We sometimes define freedom as the ability to do whatever we want to do, but that’s not really how the Bible understands freedom. Freedom is the ability to do what we ought to do—that’s real freedom.
When we hear the story of the exodus and the famous line Let my people go, what we forget is that Moses said, Let my people go in order that they might go into the wilderness and they might worship me.
There was always an end to it. It wasn’t just freedom as we might understand it. It was worship.
Freedom is the ability to do what we ought to do—that’s real freedom.
So that’s the way the Christian understands freedom. But the cry of the Christian is not first of all just freedom (meaning to do what I want) but it’s the biblical freedom to do what I ought—to go and to worship God. So, the commandments that he gives us are not to make us enslaved but to keep us free.
We see that in the history of redemption itself. Slavery was under Pharaoh, freedom was under Yahweh. But it was a certain kind of freedom.
God would speak to the Israelites with the assumption that they were going to serve someone. There’s a Bob Dylan song that echoes this: “Everybody is going to serve somebody.” The Israelites were going to serve Pharaoh or they were going to serve Yahweh.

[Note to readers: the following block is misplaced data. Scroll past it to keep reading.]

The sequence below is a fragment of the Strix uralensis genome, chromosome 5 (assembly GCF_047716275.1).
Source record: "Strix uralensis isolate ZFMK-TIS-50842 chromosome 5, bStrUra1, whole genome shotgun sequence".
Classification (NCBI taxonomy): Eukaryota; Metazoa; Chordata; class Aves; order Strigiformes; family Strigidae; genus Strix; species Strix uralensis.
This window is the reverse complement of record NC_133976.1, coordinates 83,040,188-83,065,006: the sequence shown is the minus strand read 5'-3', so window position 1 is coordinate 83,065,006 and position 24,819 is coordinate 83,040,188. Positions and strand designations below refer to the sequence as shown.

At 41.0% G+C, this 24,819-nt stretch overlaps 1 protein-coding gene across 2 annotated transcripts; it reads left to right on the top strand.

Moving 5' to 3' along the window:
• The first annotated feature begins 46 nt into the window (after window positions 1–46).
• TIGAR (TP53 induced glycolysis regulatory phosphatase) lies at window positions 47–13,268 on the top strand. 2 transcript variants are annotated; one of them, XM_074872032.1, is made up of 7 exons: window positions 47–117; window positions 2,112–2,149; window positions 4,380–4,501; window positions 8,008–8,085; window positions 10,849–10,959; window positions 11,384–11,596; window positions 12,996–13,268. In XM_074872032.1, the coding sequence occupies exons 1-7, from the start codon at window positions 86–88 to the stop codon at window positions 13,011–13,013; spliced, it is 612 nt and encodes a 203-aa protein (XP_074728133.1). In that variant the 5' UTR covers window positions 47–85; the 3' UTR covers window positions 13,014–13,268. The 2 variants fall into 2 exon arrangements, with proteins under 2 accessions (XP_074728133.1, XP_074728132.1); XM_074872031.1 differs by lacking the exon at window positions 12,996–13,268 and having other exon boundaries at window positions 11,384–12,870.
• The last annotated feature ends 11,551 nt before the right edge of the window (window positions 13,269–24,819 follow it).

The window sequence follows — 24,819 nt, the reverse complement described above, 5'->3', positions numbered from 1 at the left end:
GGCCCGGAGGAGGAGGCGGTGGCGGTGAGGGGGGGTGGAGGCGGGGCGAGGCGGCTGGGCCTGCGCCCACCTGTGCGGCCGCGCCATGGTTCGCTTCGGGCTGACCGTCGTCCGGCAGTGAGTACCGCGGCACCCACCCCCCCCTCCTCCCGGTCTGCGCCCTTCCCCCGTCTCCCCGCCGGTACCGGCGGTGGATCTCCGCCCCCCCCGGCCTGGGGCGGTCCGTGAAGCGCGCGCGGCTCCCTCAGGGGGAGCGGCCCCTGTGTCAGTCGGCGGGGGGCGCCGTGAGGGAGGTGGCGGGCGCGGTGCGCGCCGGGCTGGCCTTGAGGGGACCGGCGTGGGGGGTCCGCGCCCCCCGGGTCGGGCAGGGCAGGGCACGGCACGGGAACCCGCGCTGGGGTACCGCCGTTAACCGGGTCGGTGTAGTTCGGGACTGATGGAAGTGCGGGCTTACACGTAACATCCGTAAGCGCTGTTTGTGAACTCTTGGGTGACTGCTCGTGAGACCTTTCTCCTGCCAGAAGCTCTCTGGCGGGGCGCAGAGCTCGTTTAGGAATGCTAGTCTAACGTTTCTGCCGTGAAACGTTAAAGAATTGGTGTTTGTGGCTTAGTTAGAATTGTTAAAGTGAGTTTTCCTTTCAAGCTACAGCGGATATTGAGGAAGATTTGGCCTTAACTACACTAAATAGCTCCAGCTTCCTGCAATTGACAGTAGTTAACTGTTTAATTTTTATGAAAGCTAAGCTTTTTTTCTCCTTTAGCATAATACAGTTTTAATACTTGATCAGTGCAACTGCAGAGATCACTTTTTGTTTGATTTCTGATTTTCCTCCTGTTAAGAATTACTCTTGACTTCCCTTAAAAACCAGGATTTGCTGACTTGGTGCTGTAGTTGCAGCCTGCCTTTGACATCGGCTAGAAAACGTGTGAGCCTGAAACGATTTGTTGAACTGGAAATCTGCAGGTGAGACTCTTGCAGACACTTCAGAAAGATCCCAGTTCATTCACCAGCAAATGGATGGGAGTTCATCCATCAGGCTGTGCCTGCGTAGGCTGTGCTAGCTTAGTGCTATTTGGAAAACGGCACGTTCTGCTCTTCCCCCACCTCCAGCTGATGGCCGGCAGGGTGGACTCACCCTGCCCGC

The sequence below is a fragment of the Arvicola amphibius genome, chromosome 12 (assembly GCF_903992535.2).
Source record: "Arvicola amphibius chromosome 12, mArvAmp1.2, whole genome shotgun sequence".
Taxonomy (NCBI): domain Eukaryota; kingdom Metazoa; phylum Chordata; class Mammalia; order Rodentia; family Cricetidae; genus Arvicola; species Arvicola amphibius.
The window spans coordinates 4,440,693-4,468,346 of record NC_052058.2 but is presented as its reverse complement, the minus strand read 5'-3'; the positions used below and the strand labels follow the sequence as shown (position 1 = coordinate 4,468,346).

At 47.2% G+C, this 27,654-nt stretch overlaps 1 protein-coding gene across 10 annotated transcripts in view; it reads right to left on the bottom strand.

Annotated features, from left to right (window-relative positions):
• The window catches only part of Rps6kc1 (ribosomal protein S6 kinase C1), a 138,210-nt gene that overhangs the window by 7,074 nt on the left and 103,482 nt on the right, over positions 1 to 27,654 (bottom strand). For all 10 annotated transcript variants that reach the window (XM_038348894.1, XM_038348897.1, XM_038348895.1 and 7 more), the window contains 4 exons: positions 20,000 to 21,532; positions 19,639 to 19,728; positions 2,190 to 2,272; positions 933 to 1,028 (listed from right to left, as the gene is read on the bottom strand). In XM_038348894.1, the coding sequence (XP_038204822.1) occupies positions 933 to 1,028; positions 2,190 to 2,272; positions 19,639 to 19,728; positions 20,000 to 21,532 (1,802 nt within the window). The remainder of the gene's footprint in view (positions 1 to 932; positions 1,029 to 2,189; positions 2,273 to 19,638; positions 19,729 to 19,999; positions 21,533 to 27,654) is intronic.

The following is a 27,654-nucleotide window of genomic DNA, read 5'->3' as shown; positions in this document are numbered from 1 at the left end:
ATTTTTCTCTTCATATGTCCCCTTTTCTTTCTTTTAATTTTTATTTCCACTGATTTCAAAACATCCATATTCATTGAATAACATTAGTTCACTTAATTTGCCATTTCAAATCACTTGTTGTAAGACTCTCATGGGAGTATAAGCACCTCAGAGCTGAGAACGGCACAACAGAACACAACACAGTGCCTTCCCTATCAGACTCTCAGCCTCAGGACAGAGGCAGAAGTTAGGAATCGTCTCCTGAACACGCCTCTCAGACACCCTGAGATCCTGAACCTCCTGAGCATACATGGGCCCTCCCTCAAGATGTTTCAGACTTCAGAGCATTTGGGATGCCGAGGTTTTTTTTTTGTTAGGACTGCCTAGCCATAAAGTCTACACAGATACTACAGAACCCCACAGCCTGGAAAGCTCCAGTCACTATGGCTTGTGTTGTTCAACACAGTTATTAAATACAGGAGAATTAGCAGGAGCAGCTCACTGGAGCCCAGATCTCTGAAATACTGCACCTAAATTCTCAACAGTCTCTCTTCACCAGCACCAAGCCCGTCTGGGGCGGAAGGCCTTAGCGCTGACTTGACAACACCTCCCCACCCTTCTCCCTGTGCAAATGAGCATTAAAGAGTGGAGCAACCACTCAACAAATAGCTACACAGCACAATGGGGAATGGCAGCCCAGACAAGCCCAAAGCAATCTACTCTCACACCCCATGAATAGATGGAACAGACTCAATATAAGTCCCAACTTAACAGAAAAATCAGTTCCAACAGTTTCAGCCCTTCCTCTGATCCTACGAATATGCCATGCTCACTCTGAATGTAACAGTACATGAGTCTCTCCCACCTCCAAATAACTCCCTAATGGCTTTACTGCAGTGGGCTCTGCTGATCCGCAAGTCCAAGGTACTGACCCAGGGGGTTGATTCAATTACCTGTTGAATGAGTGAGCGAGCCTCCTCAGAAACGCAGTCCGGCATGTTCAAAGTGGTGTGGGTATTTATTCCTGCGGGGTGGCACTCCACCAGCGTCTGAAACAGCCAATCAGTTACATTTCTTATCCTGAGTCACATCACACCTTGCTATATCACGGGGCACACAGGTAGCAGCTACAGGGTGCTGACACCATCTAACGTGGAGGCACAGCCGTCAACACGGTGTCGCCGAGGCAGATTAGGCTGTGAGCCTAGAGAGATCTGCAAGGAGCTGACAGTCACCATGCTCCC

It wasn’t just an exchange of slavery to a certain kind of enlightenment freedom. It was servitude to Pharaoh which was hardship and oppression in exchange for serving God—which is true freedom, true joy, true happiness in loving God, in knowing God, in delighting in God, and doing things God’s way instead of our way.
God gave the commandments that they might be obeyed—not to earn salvation but because of who we are, who God is in himself, who he is to us, where we are, and what he has done.
Our obedience should be the result of our gratitude to God for his work in Christ.
There are many people inside the church—and especially outside the church—who would say the Ten Commandments are irrelevant or antiquated.